An Unjust War

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As the New Year grows old, George Bush and the sycophantic American media remain intent on war with Iraq.

What are men of good will to make of this possible war? To what principles and persons may they turn for wise counsel?

One source of wisdom is Pope John Paul II. Why the Pope?

First, a practical reason: over the years of his pontificate, John Paul has traveled the world in an effort to bring peace. He and his travels are properly credited with aiding in the downfall of communism in Eastern Europe (very fitting for a Pope from Poland).

Second, where the Middle East is concerned, the Pope’s guidance is based on personal experience. Recall that after a Turk, Mehmet Ali Agca, shot the Pope in an assassination attempt, the Pope visited his attacker in prison, and forgave him.

Contrast the Pope’s conduct with the drumbeat for war emanating from Isengard on the Potomac, the "White" House, namely, that Saddam Hussein allegedly tried to assassinate the first president Bush.

Which approach is more likely to bring peace, let alone lasting and genuine peace, to the Middle East? (The question is rhetorical).

As the Pope stated in a January 13 speech,

War is…always a defeat for humanity. [F]aced with the constant degeneration of the crisis in the Middle East…the solution will never be imposed by recourse to terrorism or armed conflict, as if military victories could be the solution. And what are we to say of the threat of a war which could strike the people of Iraq, the land of the Prophets, a people already sorely tried by more than twelve years of embargo? War is never just another means that one can choose to employ for settling differences between nations.

To be clear: Pope John Paul is not supportive of American "foreign policy."

Could it be that American foreign "policy" consists of little more than the notion that "might makes right," and is thus not a "policy" at all? If it is a "policy," then playground bullies and street thugs have as much "policy." And yet it is little more than the morally repugnant idea of war as simply a "different" policy tool that the "White" House has been trying to foist on the American citizenry.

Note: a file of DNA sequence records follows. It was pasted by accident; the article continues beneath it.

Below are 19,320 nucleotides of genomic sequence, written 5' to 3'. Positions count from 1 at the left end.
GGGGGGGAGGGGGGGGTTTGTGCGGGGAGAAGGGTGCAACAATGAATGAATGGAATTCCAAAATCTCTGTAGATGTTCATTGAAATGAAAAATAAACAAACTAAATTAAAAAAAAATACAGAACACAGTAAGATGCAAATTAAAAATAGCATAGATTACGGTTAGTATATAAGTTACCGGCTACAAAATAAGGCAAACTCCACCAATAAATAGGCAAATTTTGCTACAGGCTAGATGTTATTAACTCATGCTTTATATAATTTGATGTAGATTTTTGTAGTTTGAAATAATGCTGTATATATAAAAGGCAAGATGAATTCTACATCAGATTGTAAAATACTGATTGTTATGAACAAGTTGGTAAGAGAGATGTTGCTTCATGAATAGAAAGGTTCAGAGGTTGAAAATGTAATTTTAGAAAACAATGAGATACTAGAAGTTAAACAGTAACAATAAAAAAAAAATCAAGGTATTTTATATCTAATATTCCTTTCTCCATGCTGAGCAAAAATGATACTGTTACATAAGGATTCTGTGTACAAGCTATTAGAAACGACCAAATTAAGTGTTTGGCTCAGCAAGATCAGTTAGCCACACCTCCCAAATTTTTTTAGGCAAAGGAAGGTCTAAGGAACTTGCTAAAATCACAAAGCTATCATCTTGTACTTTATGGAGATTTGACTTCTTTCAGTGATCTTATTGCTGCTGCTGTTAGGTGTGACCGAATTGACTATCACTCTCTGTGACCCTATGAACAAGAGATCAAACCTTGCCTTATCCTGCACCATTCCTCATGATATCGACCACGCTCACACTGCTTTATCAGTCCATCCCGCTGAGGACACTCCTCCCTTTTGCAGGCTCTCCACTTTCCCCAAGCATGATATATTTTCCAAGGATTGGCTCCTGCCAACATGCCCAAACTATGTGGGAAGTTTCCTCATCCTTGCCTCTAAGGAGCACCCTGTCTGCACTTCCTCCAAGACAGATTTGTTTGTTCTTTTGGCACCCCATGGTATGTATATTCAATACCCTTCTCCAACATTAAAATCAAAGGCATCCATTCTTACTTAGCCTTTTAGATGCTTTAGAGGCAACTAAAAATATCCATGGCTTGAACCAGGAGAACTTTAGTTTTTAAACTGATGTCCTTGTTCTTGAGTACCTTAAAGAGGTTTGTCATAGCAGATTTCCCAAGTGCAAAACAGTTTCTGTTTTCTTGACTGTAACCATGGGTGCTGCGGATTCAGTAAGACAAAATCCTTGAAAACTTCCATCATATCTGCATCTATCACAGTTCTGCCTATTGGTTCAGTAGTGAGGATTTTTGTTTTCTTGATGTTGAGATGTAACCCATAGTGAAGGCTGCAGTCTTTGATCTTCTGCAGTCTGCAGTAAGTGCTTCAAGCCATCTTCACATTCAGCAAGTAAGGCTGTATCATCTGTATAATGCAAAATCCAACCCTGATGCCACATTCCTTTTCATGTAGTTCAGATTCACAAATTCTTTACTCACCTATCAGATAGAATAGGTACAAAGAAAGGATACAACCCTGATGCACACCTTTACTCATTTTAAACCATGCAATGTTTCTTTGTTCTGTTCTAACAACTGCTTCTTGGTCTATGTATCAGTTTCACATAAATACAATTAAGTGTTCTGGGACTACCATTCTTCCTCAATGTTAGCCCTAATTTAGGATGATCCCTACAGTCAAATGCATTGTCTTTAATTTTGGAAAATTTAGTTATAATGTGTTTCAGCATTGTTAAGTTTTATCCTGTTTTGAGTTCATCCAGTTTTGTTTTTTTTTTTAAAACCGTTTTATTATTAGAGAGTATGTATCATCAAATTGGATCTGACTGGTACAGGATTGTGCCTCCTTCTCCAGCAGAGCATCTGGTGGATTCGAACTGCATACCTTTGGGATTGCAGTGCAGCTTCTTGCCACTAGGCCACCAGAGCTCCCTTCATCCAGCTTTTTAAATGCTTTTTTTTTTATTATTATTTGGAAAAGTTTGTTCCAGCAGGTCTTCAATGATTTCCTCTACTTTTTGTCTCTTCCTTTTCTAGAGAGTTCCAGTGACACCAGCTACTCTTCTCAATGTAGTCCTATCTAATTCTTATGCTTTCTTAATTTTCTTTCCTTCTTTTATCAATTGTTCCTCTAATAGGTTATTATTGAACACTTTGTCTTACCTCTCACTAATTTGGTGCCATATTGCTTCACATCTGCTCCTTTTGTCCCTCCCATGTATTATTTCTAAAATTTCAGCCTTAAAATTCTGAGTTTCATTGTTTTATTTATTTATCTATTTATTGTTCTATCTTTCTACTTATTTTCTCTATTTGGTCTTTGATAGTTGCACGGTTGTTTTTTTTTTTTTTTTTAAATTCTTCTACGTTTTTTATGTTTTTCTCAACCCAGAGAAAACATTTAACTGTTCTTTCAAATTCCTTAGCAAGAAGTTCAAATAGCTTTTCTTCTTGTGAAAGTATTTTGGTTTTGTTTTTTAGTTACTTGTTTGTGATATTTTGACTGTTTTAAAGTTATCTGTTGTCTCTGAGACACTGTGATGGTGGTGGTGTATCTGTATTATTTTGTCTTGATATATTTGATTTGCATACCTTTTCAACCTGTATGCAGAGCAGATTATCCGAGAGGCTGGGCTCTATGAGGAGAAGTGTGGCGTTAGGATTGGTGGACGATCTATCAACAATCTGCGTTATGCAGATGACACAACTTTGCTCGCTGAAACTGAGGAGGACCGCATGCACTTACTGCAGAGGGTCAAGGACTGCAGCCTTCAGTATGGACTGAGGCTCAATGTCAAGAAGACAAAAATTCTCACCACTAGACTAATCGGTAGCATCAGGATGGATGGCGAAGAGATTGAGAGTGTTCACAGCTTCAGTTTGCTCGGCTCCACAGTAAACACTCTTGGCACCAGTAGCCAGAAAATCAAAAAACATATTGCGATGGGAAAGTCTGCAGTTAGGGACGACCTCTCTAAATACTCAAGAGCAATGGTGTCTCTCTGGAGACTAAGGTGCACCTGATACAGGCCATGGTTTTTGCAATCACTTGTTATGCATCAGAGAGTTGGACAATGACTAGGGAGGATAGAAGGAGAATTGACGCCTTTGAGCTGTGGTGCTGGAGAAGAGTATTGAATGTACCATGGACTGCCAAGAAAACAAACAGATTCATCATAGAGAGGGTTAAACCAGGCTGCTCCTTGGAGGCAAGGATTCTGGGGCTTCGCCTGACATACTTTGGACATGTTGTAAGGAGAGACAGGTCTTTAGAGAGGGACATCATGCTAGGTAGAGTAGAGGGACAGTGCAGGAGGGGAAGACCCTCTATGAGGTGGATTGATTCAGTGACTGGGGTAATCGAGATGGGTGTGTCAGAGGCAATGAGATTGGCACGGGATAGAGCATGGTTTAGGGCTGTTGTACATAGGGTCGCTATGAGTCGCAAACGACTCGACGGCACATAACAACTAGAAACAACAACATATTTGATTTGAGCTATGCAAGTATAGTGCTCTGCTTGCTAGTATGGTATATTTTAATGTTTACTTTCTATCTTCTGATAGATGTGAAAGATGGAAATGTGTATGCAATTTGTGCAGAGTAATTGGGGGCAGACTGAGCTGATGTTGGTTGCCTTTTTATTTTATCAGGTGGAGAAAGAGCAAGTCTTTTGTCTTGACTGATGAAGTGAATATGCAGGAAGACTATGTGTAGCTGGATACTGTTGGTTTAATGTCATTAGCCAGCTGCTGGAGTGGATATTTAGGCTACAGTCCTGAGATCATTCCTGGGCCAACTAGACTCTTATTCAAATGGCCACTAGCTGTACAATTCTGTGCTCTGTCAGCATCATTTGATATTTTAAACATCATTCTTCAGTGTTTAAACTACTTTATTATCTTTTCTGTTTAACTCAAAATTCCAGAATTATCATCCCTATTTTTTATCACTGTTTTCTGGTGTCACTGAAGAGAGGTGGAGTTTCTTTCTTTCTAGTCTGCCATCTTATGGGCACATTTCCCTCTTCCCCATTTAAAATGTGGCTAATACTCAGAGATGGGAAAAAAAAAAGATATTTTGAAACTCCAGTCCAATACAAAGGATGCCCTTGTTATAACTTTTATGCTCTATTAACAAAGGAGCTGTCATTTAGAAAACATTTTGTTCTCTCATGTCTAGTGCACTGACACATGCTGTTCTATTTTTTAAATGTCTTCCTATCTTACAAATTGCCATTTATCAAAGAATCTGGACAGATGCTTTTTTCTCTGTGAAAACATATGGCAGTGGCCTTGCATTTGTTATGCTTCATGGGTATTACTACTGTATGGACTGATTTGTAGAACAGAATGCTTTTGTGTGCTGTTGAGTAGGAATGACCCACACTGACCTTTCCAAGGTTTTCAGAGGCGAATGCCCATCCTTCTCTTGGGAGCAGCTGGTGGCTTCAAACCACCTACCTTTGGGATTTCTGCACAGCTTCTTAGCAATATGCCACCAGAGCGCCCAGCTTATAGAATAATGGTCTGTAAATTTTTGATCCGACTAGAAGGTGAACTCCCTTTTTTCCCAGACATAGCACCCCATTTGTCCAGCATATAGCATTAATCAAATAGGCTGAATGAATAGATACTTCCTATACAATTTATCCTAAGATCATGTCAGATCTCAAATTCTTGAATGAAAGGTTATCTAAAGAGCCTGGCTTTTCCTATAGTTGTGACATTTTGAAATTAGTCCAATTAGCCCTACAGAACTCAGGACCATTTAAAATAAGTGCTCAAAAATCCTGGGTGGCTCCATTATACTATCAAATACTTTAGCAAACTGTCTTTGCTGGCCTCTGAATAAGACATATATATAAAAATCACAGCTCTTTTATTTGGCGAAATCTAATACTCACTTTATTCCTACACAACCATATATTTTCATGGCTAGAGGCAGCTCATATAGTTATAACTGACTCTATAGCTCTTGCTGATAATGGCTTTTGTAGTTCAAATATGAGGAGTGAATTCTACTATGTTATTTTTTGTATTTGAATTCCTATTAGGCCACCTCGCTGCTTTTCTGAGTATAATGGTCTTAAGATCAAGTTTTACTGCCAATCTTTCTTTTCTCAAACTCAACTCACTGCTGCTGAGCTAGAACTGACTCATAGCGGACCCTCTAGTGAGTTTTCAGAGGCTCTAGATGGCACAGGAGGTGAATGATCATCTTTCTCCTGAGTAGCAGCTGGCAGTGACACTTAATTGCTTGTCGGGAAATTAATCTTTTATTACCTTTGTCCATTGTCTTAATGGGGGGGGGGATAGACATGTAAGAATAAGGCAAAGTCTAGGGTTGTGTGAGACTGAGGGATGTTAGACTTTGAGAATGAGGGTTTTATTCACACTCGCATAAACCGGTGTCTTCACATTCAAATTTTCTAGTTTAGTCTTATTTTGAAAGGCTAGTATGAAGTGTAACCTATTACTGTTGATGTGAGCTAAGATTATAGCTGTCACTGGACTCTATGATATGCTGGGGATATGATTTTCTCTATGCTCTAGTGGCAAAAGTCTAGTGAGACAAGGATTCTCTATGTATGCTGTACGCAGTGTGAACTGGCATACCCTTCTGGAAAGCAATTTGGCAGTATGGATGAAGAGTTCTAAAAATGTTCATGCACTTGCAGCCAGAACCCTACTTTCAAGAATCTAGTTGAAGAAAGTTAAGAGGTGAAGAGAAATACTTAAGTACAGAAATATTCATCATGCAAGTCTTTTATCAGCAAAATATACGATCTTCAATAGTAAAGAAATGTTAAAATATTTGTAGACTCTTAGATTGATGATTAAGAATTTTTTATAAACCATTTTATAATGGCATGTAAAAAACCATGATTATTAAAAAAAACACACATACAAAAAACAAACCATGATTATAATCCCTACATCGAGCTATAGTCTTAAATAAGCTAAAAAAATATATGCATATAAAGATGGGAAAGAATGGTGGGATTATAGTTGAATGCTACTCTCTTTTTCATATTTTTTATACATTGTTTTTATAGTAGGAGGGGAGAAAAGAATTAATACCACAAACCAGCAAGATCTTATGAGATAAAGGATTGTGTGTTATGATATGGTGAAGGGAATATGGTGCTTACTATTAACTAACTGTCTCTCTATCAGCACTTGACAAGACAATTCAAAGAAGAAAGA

The Pope’s call for a truly just solution to the human problems of life in the Middle East, of course, has been echoed in the Church. Cardinal Walter Kasper of Germany, for example, told the National Catholic Reporter that "there are neither u2018the motives nor the proof to justify a war.’"

Contrast the message of the Pope and Cardinal Kasper with the words of George Bush. In Bush at War, Bush is quoted as saying that:

We will export death and violence to the four corners of the earth in defense of our great nation.

How charming. Perhaps the famous inscription at the Statue of Liberty — "Give me your poor," etc. — should be re-inscribed with Mr. Bush’s words.

Why do the White House and the Vatican hold different values? The answer is found in Plato.

Near the end of Plato’s dialogue The Gorgias, Socrates tells a myth about the afterlife. The point of the tale, perhaps surprising only to the American media, government, and certain voters, is that it is better to do good than evil.

In the course of his tale, Socrates pays special attention to the fate of politicians in the afterlife. As Socrates relates, when dead politicians are judged, the judge often

finds that there is no soundness in the soul whatever; it is a mass of weals and scars imprinted on it by the various acts of perjury and wrong-doing of which the man has been guilty; it is twisted and warped by lies and vanity and quite out of the straight because truth has had no part in its development. Power, luxury, pride and debauchery have left it so full of disproportion and ugliness that when he has inspected it Rhadamanthus [the judge] dispatches it in ignominy straight to prison…

In fact, Socrates continues, the majority of those incurable souls who are hung up as examples, who suffer "an eternity of the most severe and painful and terrible torment," are

drawn from among dictators and kings and potentates and public men, whose power gives them the opportunity of committing the greatest and most deadly sins.

Lest Americans be tempted to think that Socrates is not referring to democratic politicians, like Mr. Bush, think again.

As Walter Hamilton relates in his introduction to The Gorgias, "Athens in 416 B.C. demanded the surrender of the small and unoffending island of Melos, and on its refusal killed its men and enslaved its other inhabitants."

News flash, 2400 years overdue: the mere fact that a government is democratic does not mean that a government is incapable of evil. The same goes for politicians who are democratically elected.

What to think about war with Iraq? The words of the Pope merit reflection: "in the Middle East…the solution will never be imposed by recourse to terrorism or armed conflict, as if military victories could be the solution."

To support a war on Iraq is to accept the notion that, with respect to questions of peace and justice, the wisdom of those in the American government is greater than the wisdom of the Pope.

To be charitable, such a notion is highly unlikely at best. Pray for Mr. Bush, and pray for peace.

Mr. Dieteman [send him mail] is an attorney in Erie, Pennsylvania, and a PhD candidate in philosophy at The Catholic University of America.

© 2003 David Dieteman

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